While companies that are working to create a brand can spend a lot of time on technical evaluations, there is a school of thought that views branding as purely emotional. Robert R. Matheson of Forbes magazine outlines some of the arguments in favor of this mode.
1. Don't adjust too finely. When brands aren't yet perfectly developed, it rarely is the case that many small things went wrong. Rather, look toward correcting the major flaws first (such as identifying and targeting the right demographic through the appropriate channels). Once an organization has established itself as a brand it can begin to make more subtle adjustments.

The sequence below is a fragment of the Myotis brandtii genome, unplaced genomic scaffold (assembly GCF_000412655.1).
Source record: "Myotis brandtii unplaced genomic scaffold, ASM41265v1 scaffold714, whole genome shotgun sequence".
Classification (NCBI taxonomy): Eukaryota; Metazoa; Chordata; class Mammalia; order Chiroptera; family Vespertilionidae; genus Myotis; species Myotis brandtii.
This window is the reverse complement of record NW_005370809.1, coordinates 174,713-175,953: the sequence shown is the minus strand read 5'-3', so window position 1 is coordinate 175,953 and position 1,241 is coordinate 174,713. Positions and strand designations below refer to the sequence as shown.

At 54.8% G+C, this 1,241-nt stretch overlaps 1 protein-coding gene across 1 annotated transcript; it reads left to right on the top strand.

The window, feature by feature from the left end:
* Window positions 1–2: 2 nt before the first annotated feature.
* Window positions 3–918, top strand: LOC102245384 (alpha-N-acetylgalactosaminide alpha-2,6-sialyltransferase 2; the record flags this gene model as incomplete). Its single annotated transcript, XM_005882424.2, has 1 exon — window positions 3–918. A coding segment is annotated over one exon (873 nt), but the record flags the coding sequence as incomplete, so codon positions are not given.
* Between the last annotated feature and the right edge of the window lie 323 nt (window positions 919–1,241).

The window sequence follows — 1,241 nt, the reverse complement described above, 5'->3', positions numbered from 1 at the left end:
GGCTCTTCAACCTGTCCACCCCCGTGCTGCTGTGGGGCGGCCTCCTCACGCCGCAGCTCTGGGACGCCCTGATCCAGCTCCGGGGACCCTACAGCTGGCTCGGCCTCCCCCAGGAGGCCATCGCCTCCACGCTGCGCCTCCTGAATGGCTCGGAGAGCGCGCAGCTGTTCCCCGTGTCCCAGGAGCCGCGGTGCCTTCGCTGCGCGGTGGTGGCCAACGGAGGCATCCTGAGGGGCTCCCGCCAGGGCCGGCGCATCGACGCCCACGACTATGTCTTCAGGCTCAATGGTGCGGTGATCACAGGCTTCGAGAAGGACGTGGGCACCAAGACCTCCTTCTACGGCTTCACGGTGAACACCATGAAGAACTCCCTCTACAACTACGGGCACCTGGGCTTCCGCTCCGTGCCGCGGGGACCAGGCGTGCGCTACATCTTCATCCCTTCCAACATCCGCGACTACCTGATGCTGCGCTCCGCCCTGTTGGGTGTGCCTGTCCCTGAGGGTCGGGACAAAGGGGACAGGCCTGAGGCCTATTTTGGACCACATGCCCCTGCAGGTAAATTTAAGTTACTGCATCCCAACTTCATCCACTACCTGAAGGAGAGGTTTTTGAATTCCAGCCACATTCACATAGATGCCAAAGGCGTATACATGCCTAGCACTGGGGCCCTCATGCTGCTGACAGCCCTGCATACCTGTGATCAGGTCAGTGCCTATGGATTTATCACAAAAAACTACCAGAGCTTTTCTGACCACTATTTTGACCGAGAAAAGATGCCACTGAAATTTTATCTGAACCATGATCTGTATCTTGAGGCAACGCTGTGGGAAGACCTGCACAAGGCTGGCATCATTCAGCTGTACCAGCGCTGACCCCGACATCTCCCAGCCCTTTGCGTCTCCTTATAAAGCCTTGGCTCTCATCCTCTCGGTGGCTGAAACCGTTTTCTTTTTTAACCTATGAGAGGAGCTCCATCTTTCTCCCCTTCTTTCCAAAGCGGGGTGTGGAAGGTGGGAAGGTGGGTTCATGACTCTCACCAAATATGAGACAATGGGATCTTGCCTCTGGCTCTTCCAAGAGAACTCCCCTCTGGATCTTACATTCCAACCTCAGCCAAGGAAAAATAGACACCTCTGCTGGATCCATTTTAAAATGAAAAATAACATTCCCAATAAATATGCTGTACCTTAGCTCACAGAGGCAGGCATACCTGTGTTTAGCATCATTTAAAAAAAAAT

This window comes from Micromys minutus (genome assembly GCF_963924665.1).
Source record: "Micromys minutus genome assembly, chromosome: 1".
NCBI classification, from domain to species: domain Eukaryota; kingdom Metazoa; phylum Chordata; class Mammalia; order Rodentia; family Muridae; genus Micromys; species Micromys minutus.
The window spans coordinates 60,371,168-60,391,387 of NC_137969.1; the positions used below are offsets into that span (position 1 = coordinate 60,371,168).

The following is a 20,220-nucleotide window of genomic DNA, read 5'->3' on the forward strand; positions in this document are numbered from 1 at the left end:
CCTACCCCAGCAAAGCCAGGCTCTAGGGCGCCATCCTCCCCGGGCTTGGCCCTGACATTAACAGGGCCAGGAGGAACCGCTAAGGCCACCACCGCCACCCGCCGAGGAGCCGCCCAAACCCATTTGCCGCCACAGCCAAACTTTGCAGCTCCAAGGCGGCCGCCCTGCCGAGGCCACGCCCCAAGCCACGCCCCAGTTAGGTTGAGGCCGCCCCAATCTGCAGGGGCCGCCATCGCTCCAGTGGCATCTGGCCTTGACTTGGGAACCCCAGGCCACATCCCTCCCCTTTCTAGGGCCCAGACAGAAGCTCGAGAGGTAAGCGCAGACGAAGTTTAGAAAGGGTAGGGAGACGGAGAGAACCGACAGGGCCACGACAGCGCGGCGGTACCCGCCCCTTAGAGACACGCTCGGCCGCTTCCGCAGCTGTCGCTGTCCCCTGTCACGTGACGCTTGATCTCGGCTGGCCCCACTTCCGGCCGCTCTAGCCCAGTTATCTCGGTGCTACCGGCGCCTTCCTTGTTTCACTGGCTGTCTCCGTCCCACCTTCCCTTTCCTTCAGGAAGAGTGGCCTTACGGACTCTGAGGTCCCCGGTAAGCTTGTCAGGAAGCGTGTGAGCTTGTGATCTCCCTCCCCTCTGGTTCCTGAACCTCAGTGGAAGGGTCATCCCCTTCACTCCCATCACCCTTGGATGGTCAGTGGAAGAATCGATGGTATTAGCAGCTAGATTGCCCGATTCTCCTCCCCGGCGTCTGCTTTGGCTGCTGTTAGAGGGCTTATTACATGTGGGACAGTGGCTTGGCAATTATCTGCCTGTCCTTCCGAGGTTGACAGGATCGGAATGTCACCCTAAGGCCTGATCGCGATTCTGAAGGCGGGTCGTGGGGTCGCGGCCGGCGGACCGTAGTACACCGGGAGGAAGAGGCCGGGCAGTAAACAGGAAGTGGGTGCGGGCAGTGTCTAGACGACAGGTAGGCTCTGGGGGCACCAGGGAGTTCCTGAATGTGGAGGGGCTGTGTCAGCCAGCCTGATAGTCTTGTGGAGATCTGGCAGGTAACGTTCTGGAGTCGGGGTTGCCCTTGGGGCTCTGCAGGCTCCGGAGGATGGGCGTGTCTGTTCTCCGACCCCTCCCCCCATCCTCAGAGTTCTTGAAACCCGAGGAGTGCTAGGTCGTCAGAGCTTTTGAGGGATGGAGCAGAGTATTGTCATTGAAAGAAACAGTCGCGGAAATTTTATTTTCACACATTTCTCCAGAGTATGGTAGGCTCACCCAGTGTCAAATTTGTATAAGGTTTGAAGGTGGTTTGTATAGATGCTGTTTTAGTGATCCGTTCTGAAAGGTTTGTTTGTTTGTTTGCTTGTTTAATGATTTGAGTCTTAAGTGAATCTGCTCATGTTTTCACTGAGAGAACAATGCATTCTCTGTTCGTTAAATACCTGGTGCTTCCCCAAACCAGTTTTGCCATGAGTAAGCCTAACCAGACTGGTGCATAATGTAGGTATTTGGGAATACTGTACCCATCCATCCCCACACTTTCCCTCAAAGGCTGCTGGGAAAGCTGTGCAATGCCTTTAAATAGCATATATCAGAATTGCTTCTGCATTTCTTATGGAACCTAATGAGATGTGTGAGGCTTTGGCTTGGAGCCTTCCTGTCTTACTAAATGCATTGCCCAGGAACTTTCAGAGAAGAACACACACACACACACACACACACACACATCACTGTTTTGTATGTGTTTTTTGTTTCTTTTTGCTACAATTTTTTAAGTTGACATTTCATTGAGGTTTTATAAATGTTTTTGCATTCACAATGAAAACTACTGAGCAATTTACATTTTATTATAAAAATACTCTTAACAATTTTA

2. Make the brand a story. At the heart of a brand, developed via promotional products or otherwise, is a good story. Storytelling engages people and draws them toward a company name. Businesses who work to incorporate a narrative into their marketing will develop strong brand loyalty.
3. Companies should go with their guts. Successful brand managers distance themselves from technical considerations and put themselves in the shoes of a prospective consumer. This involves casting an emotional eye at all promotional efforts.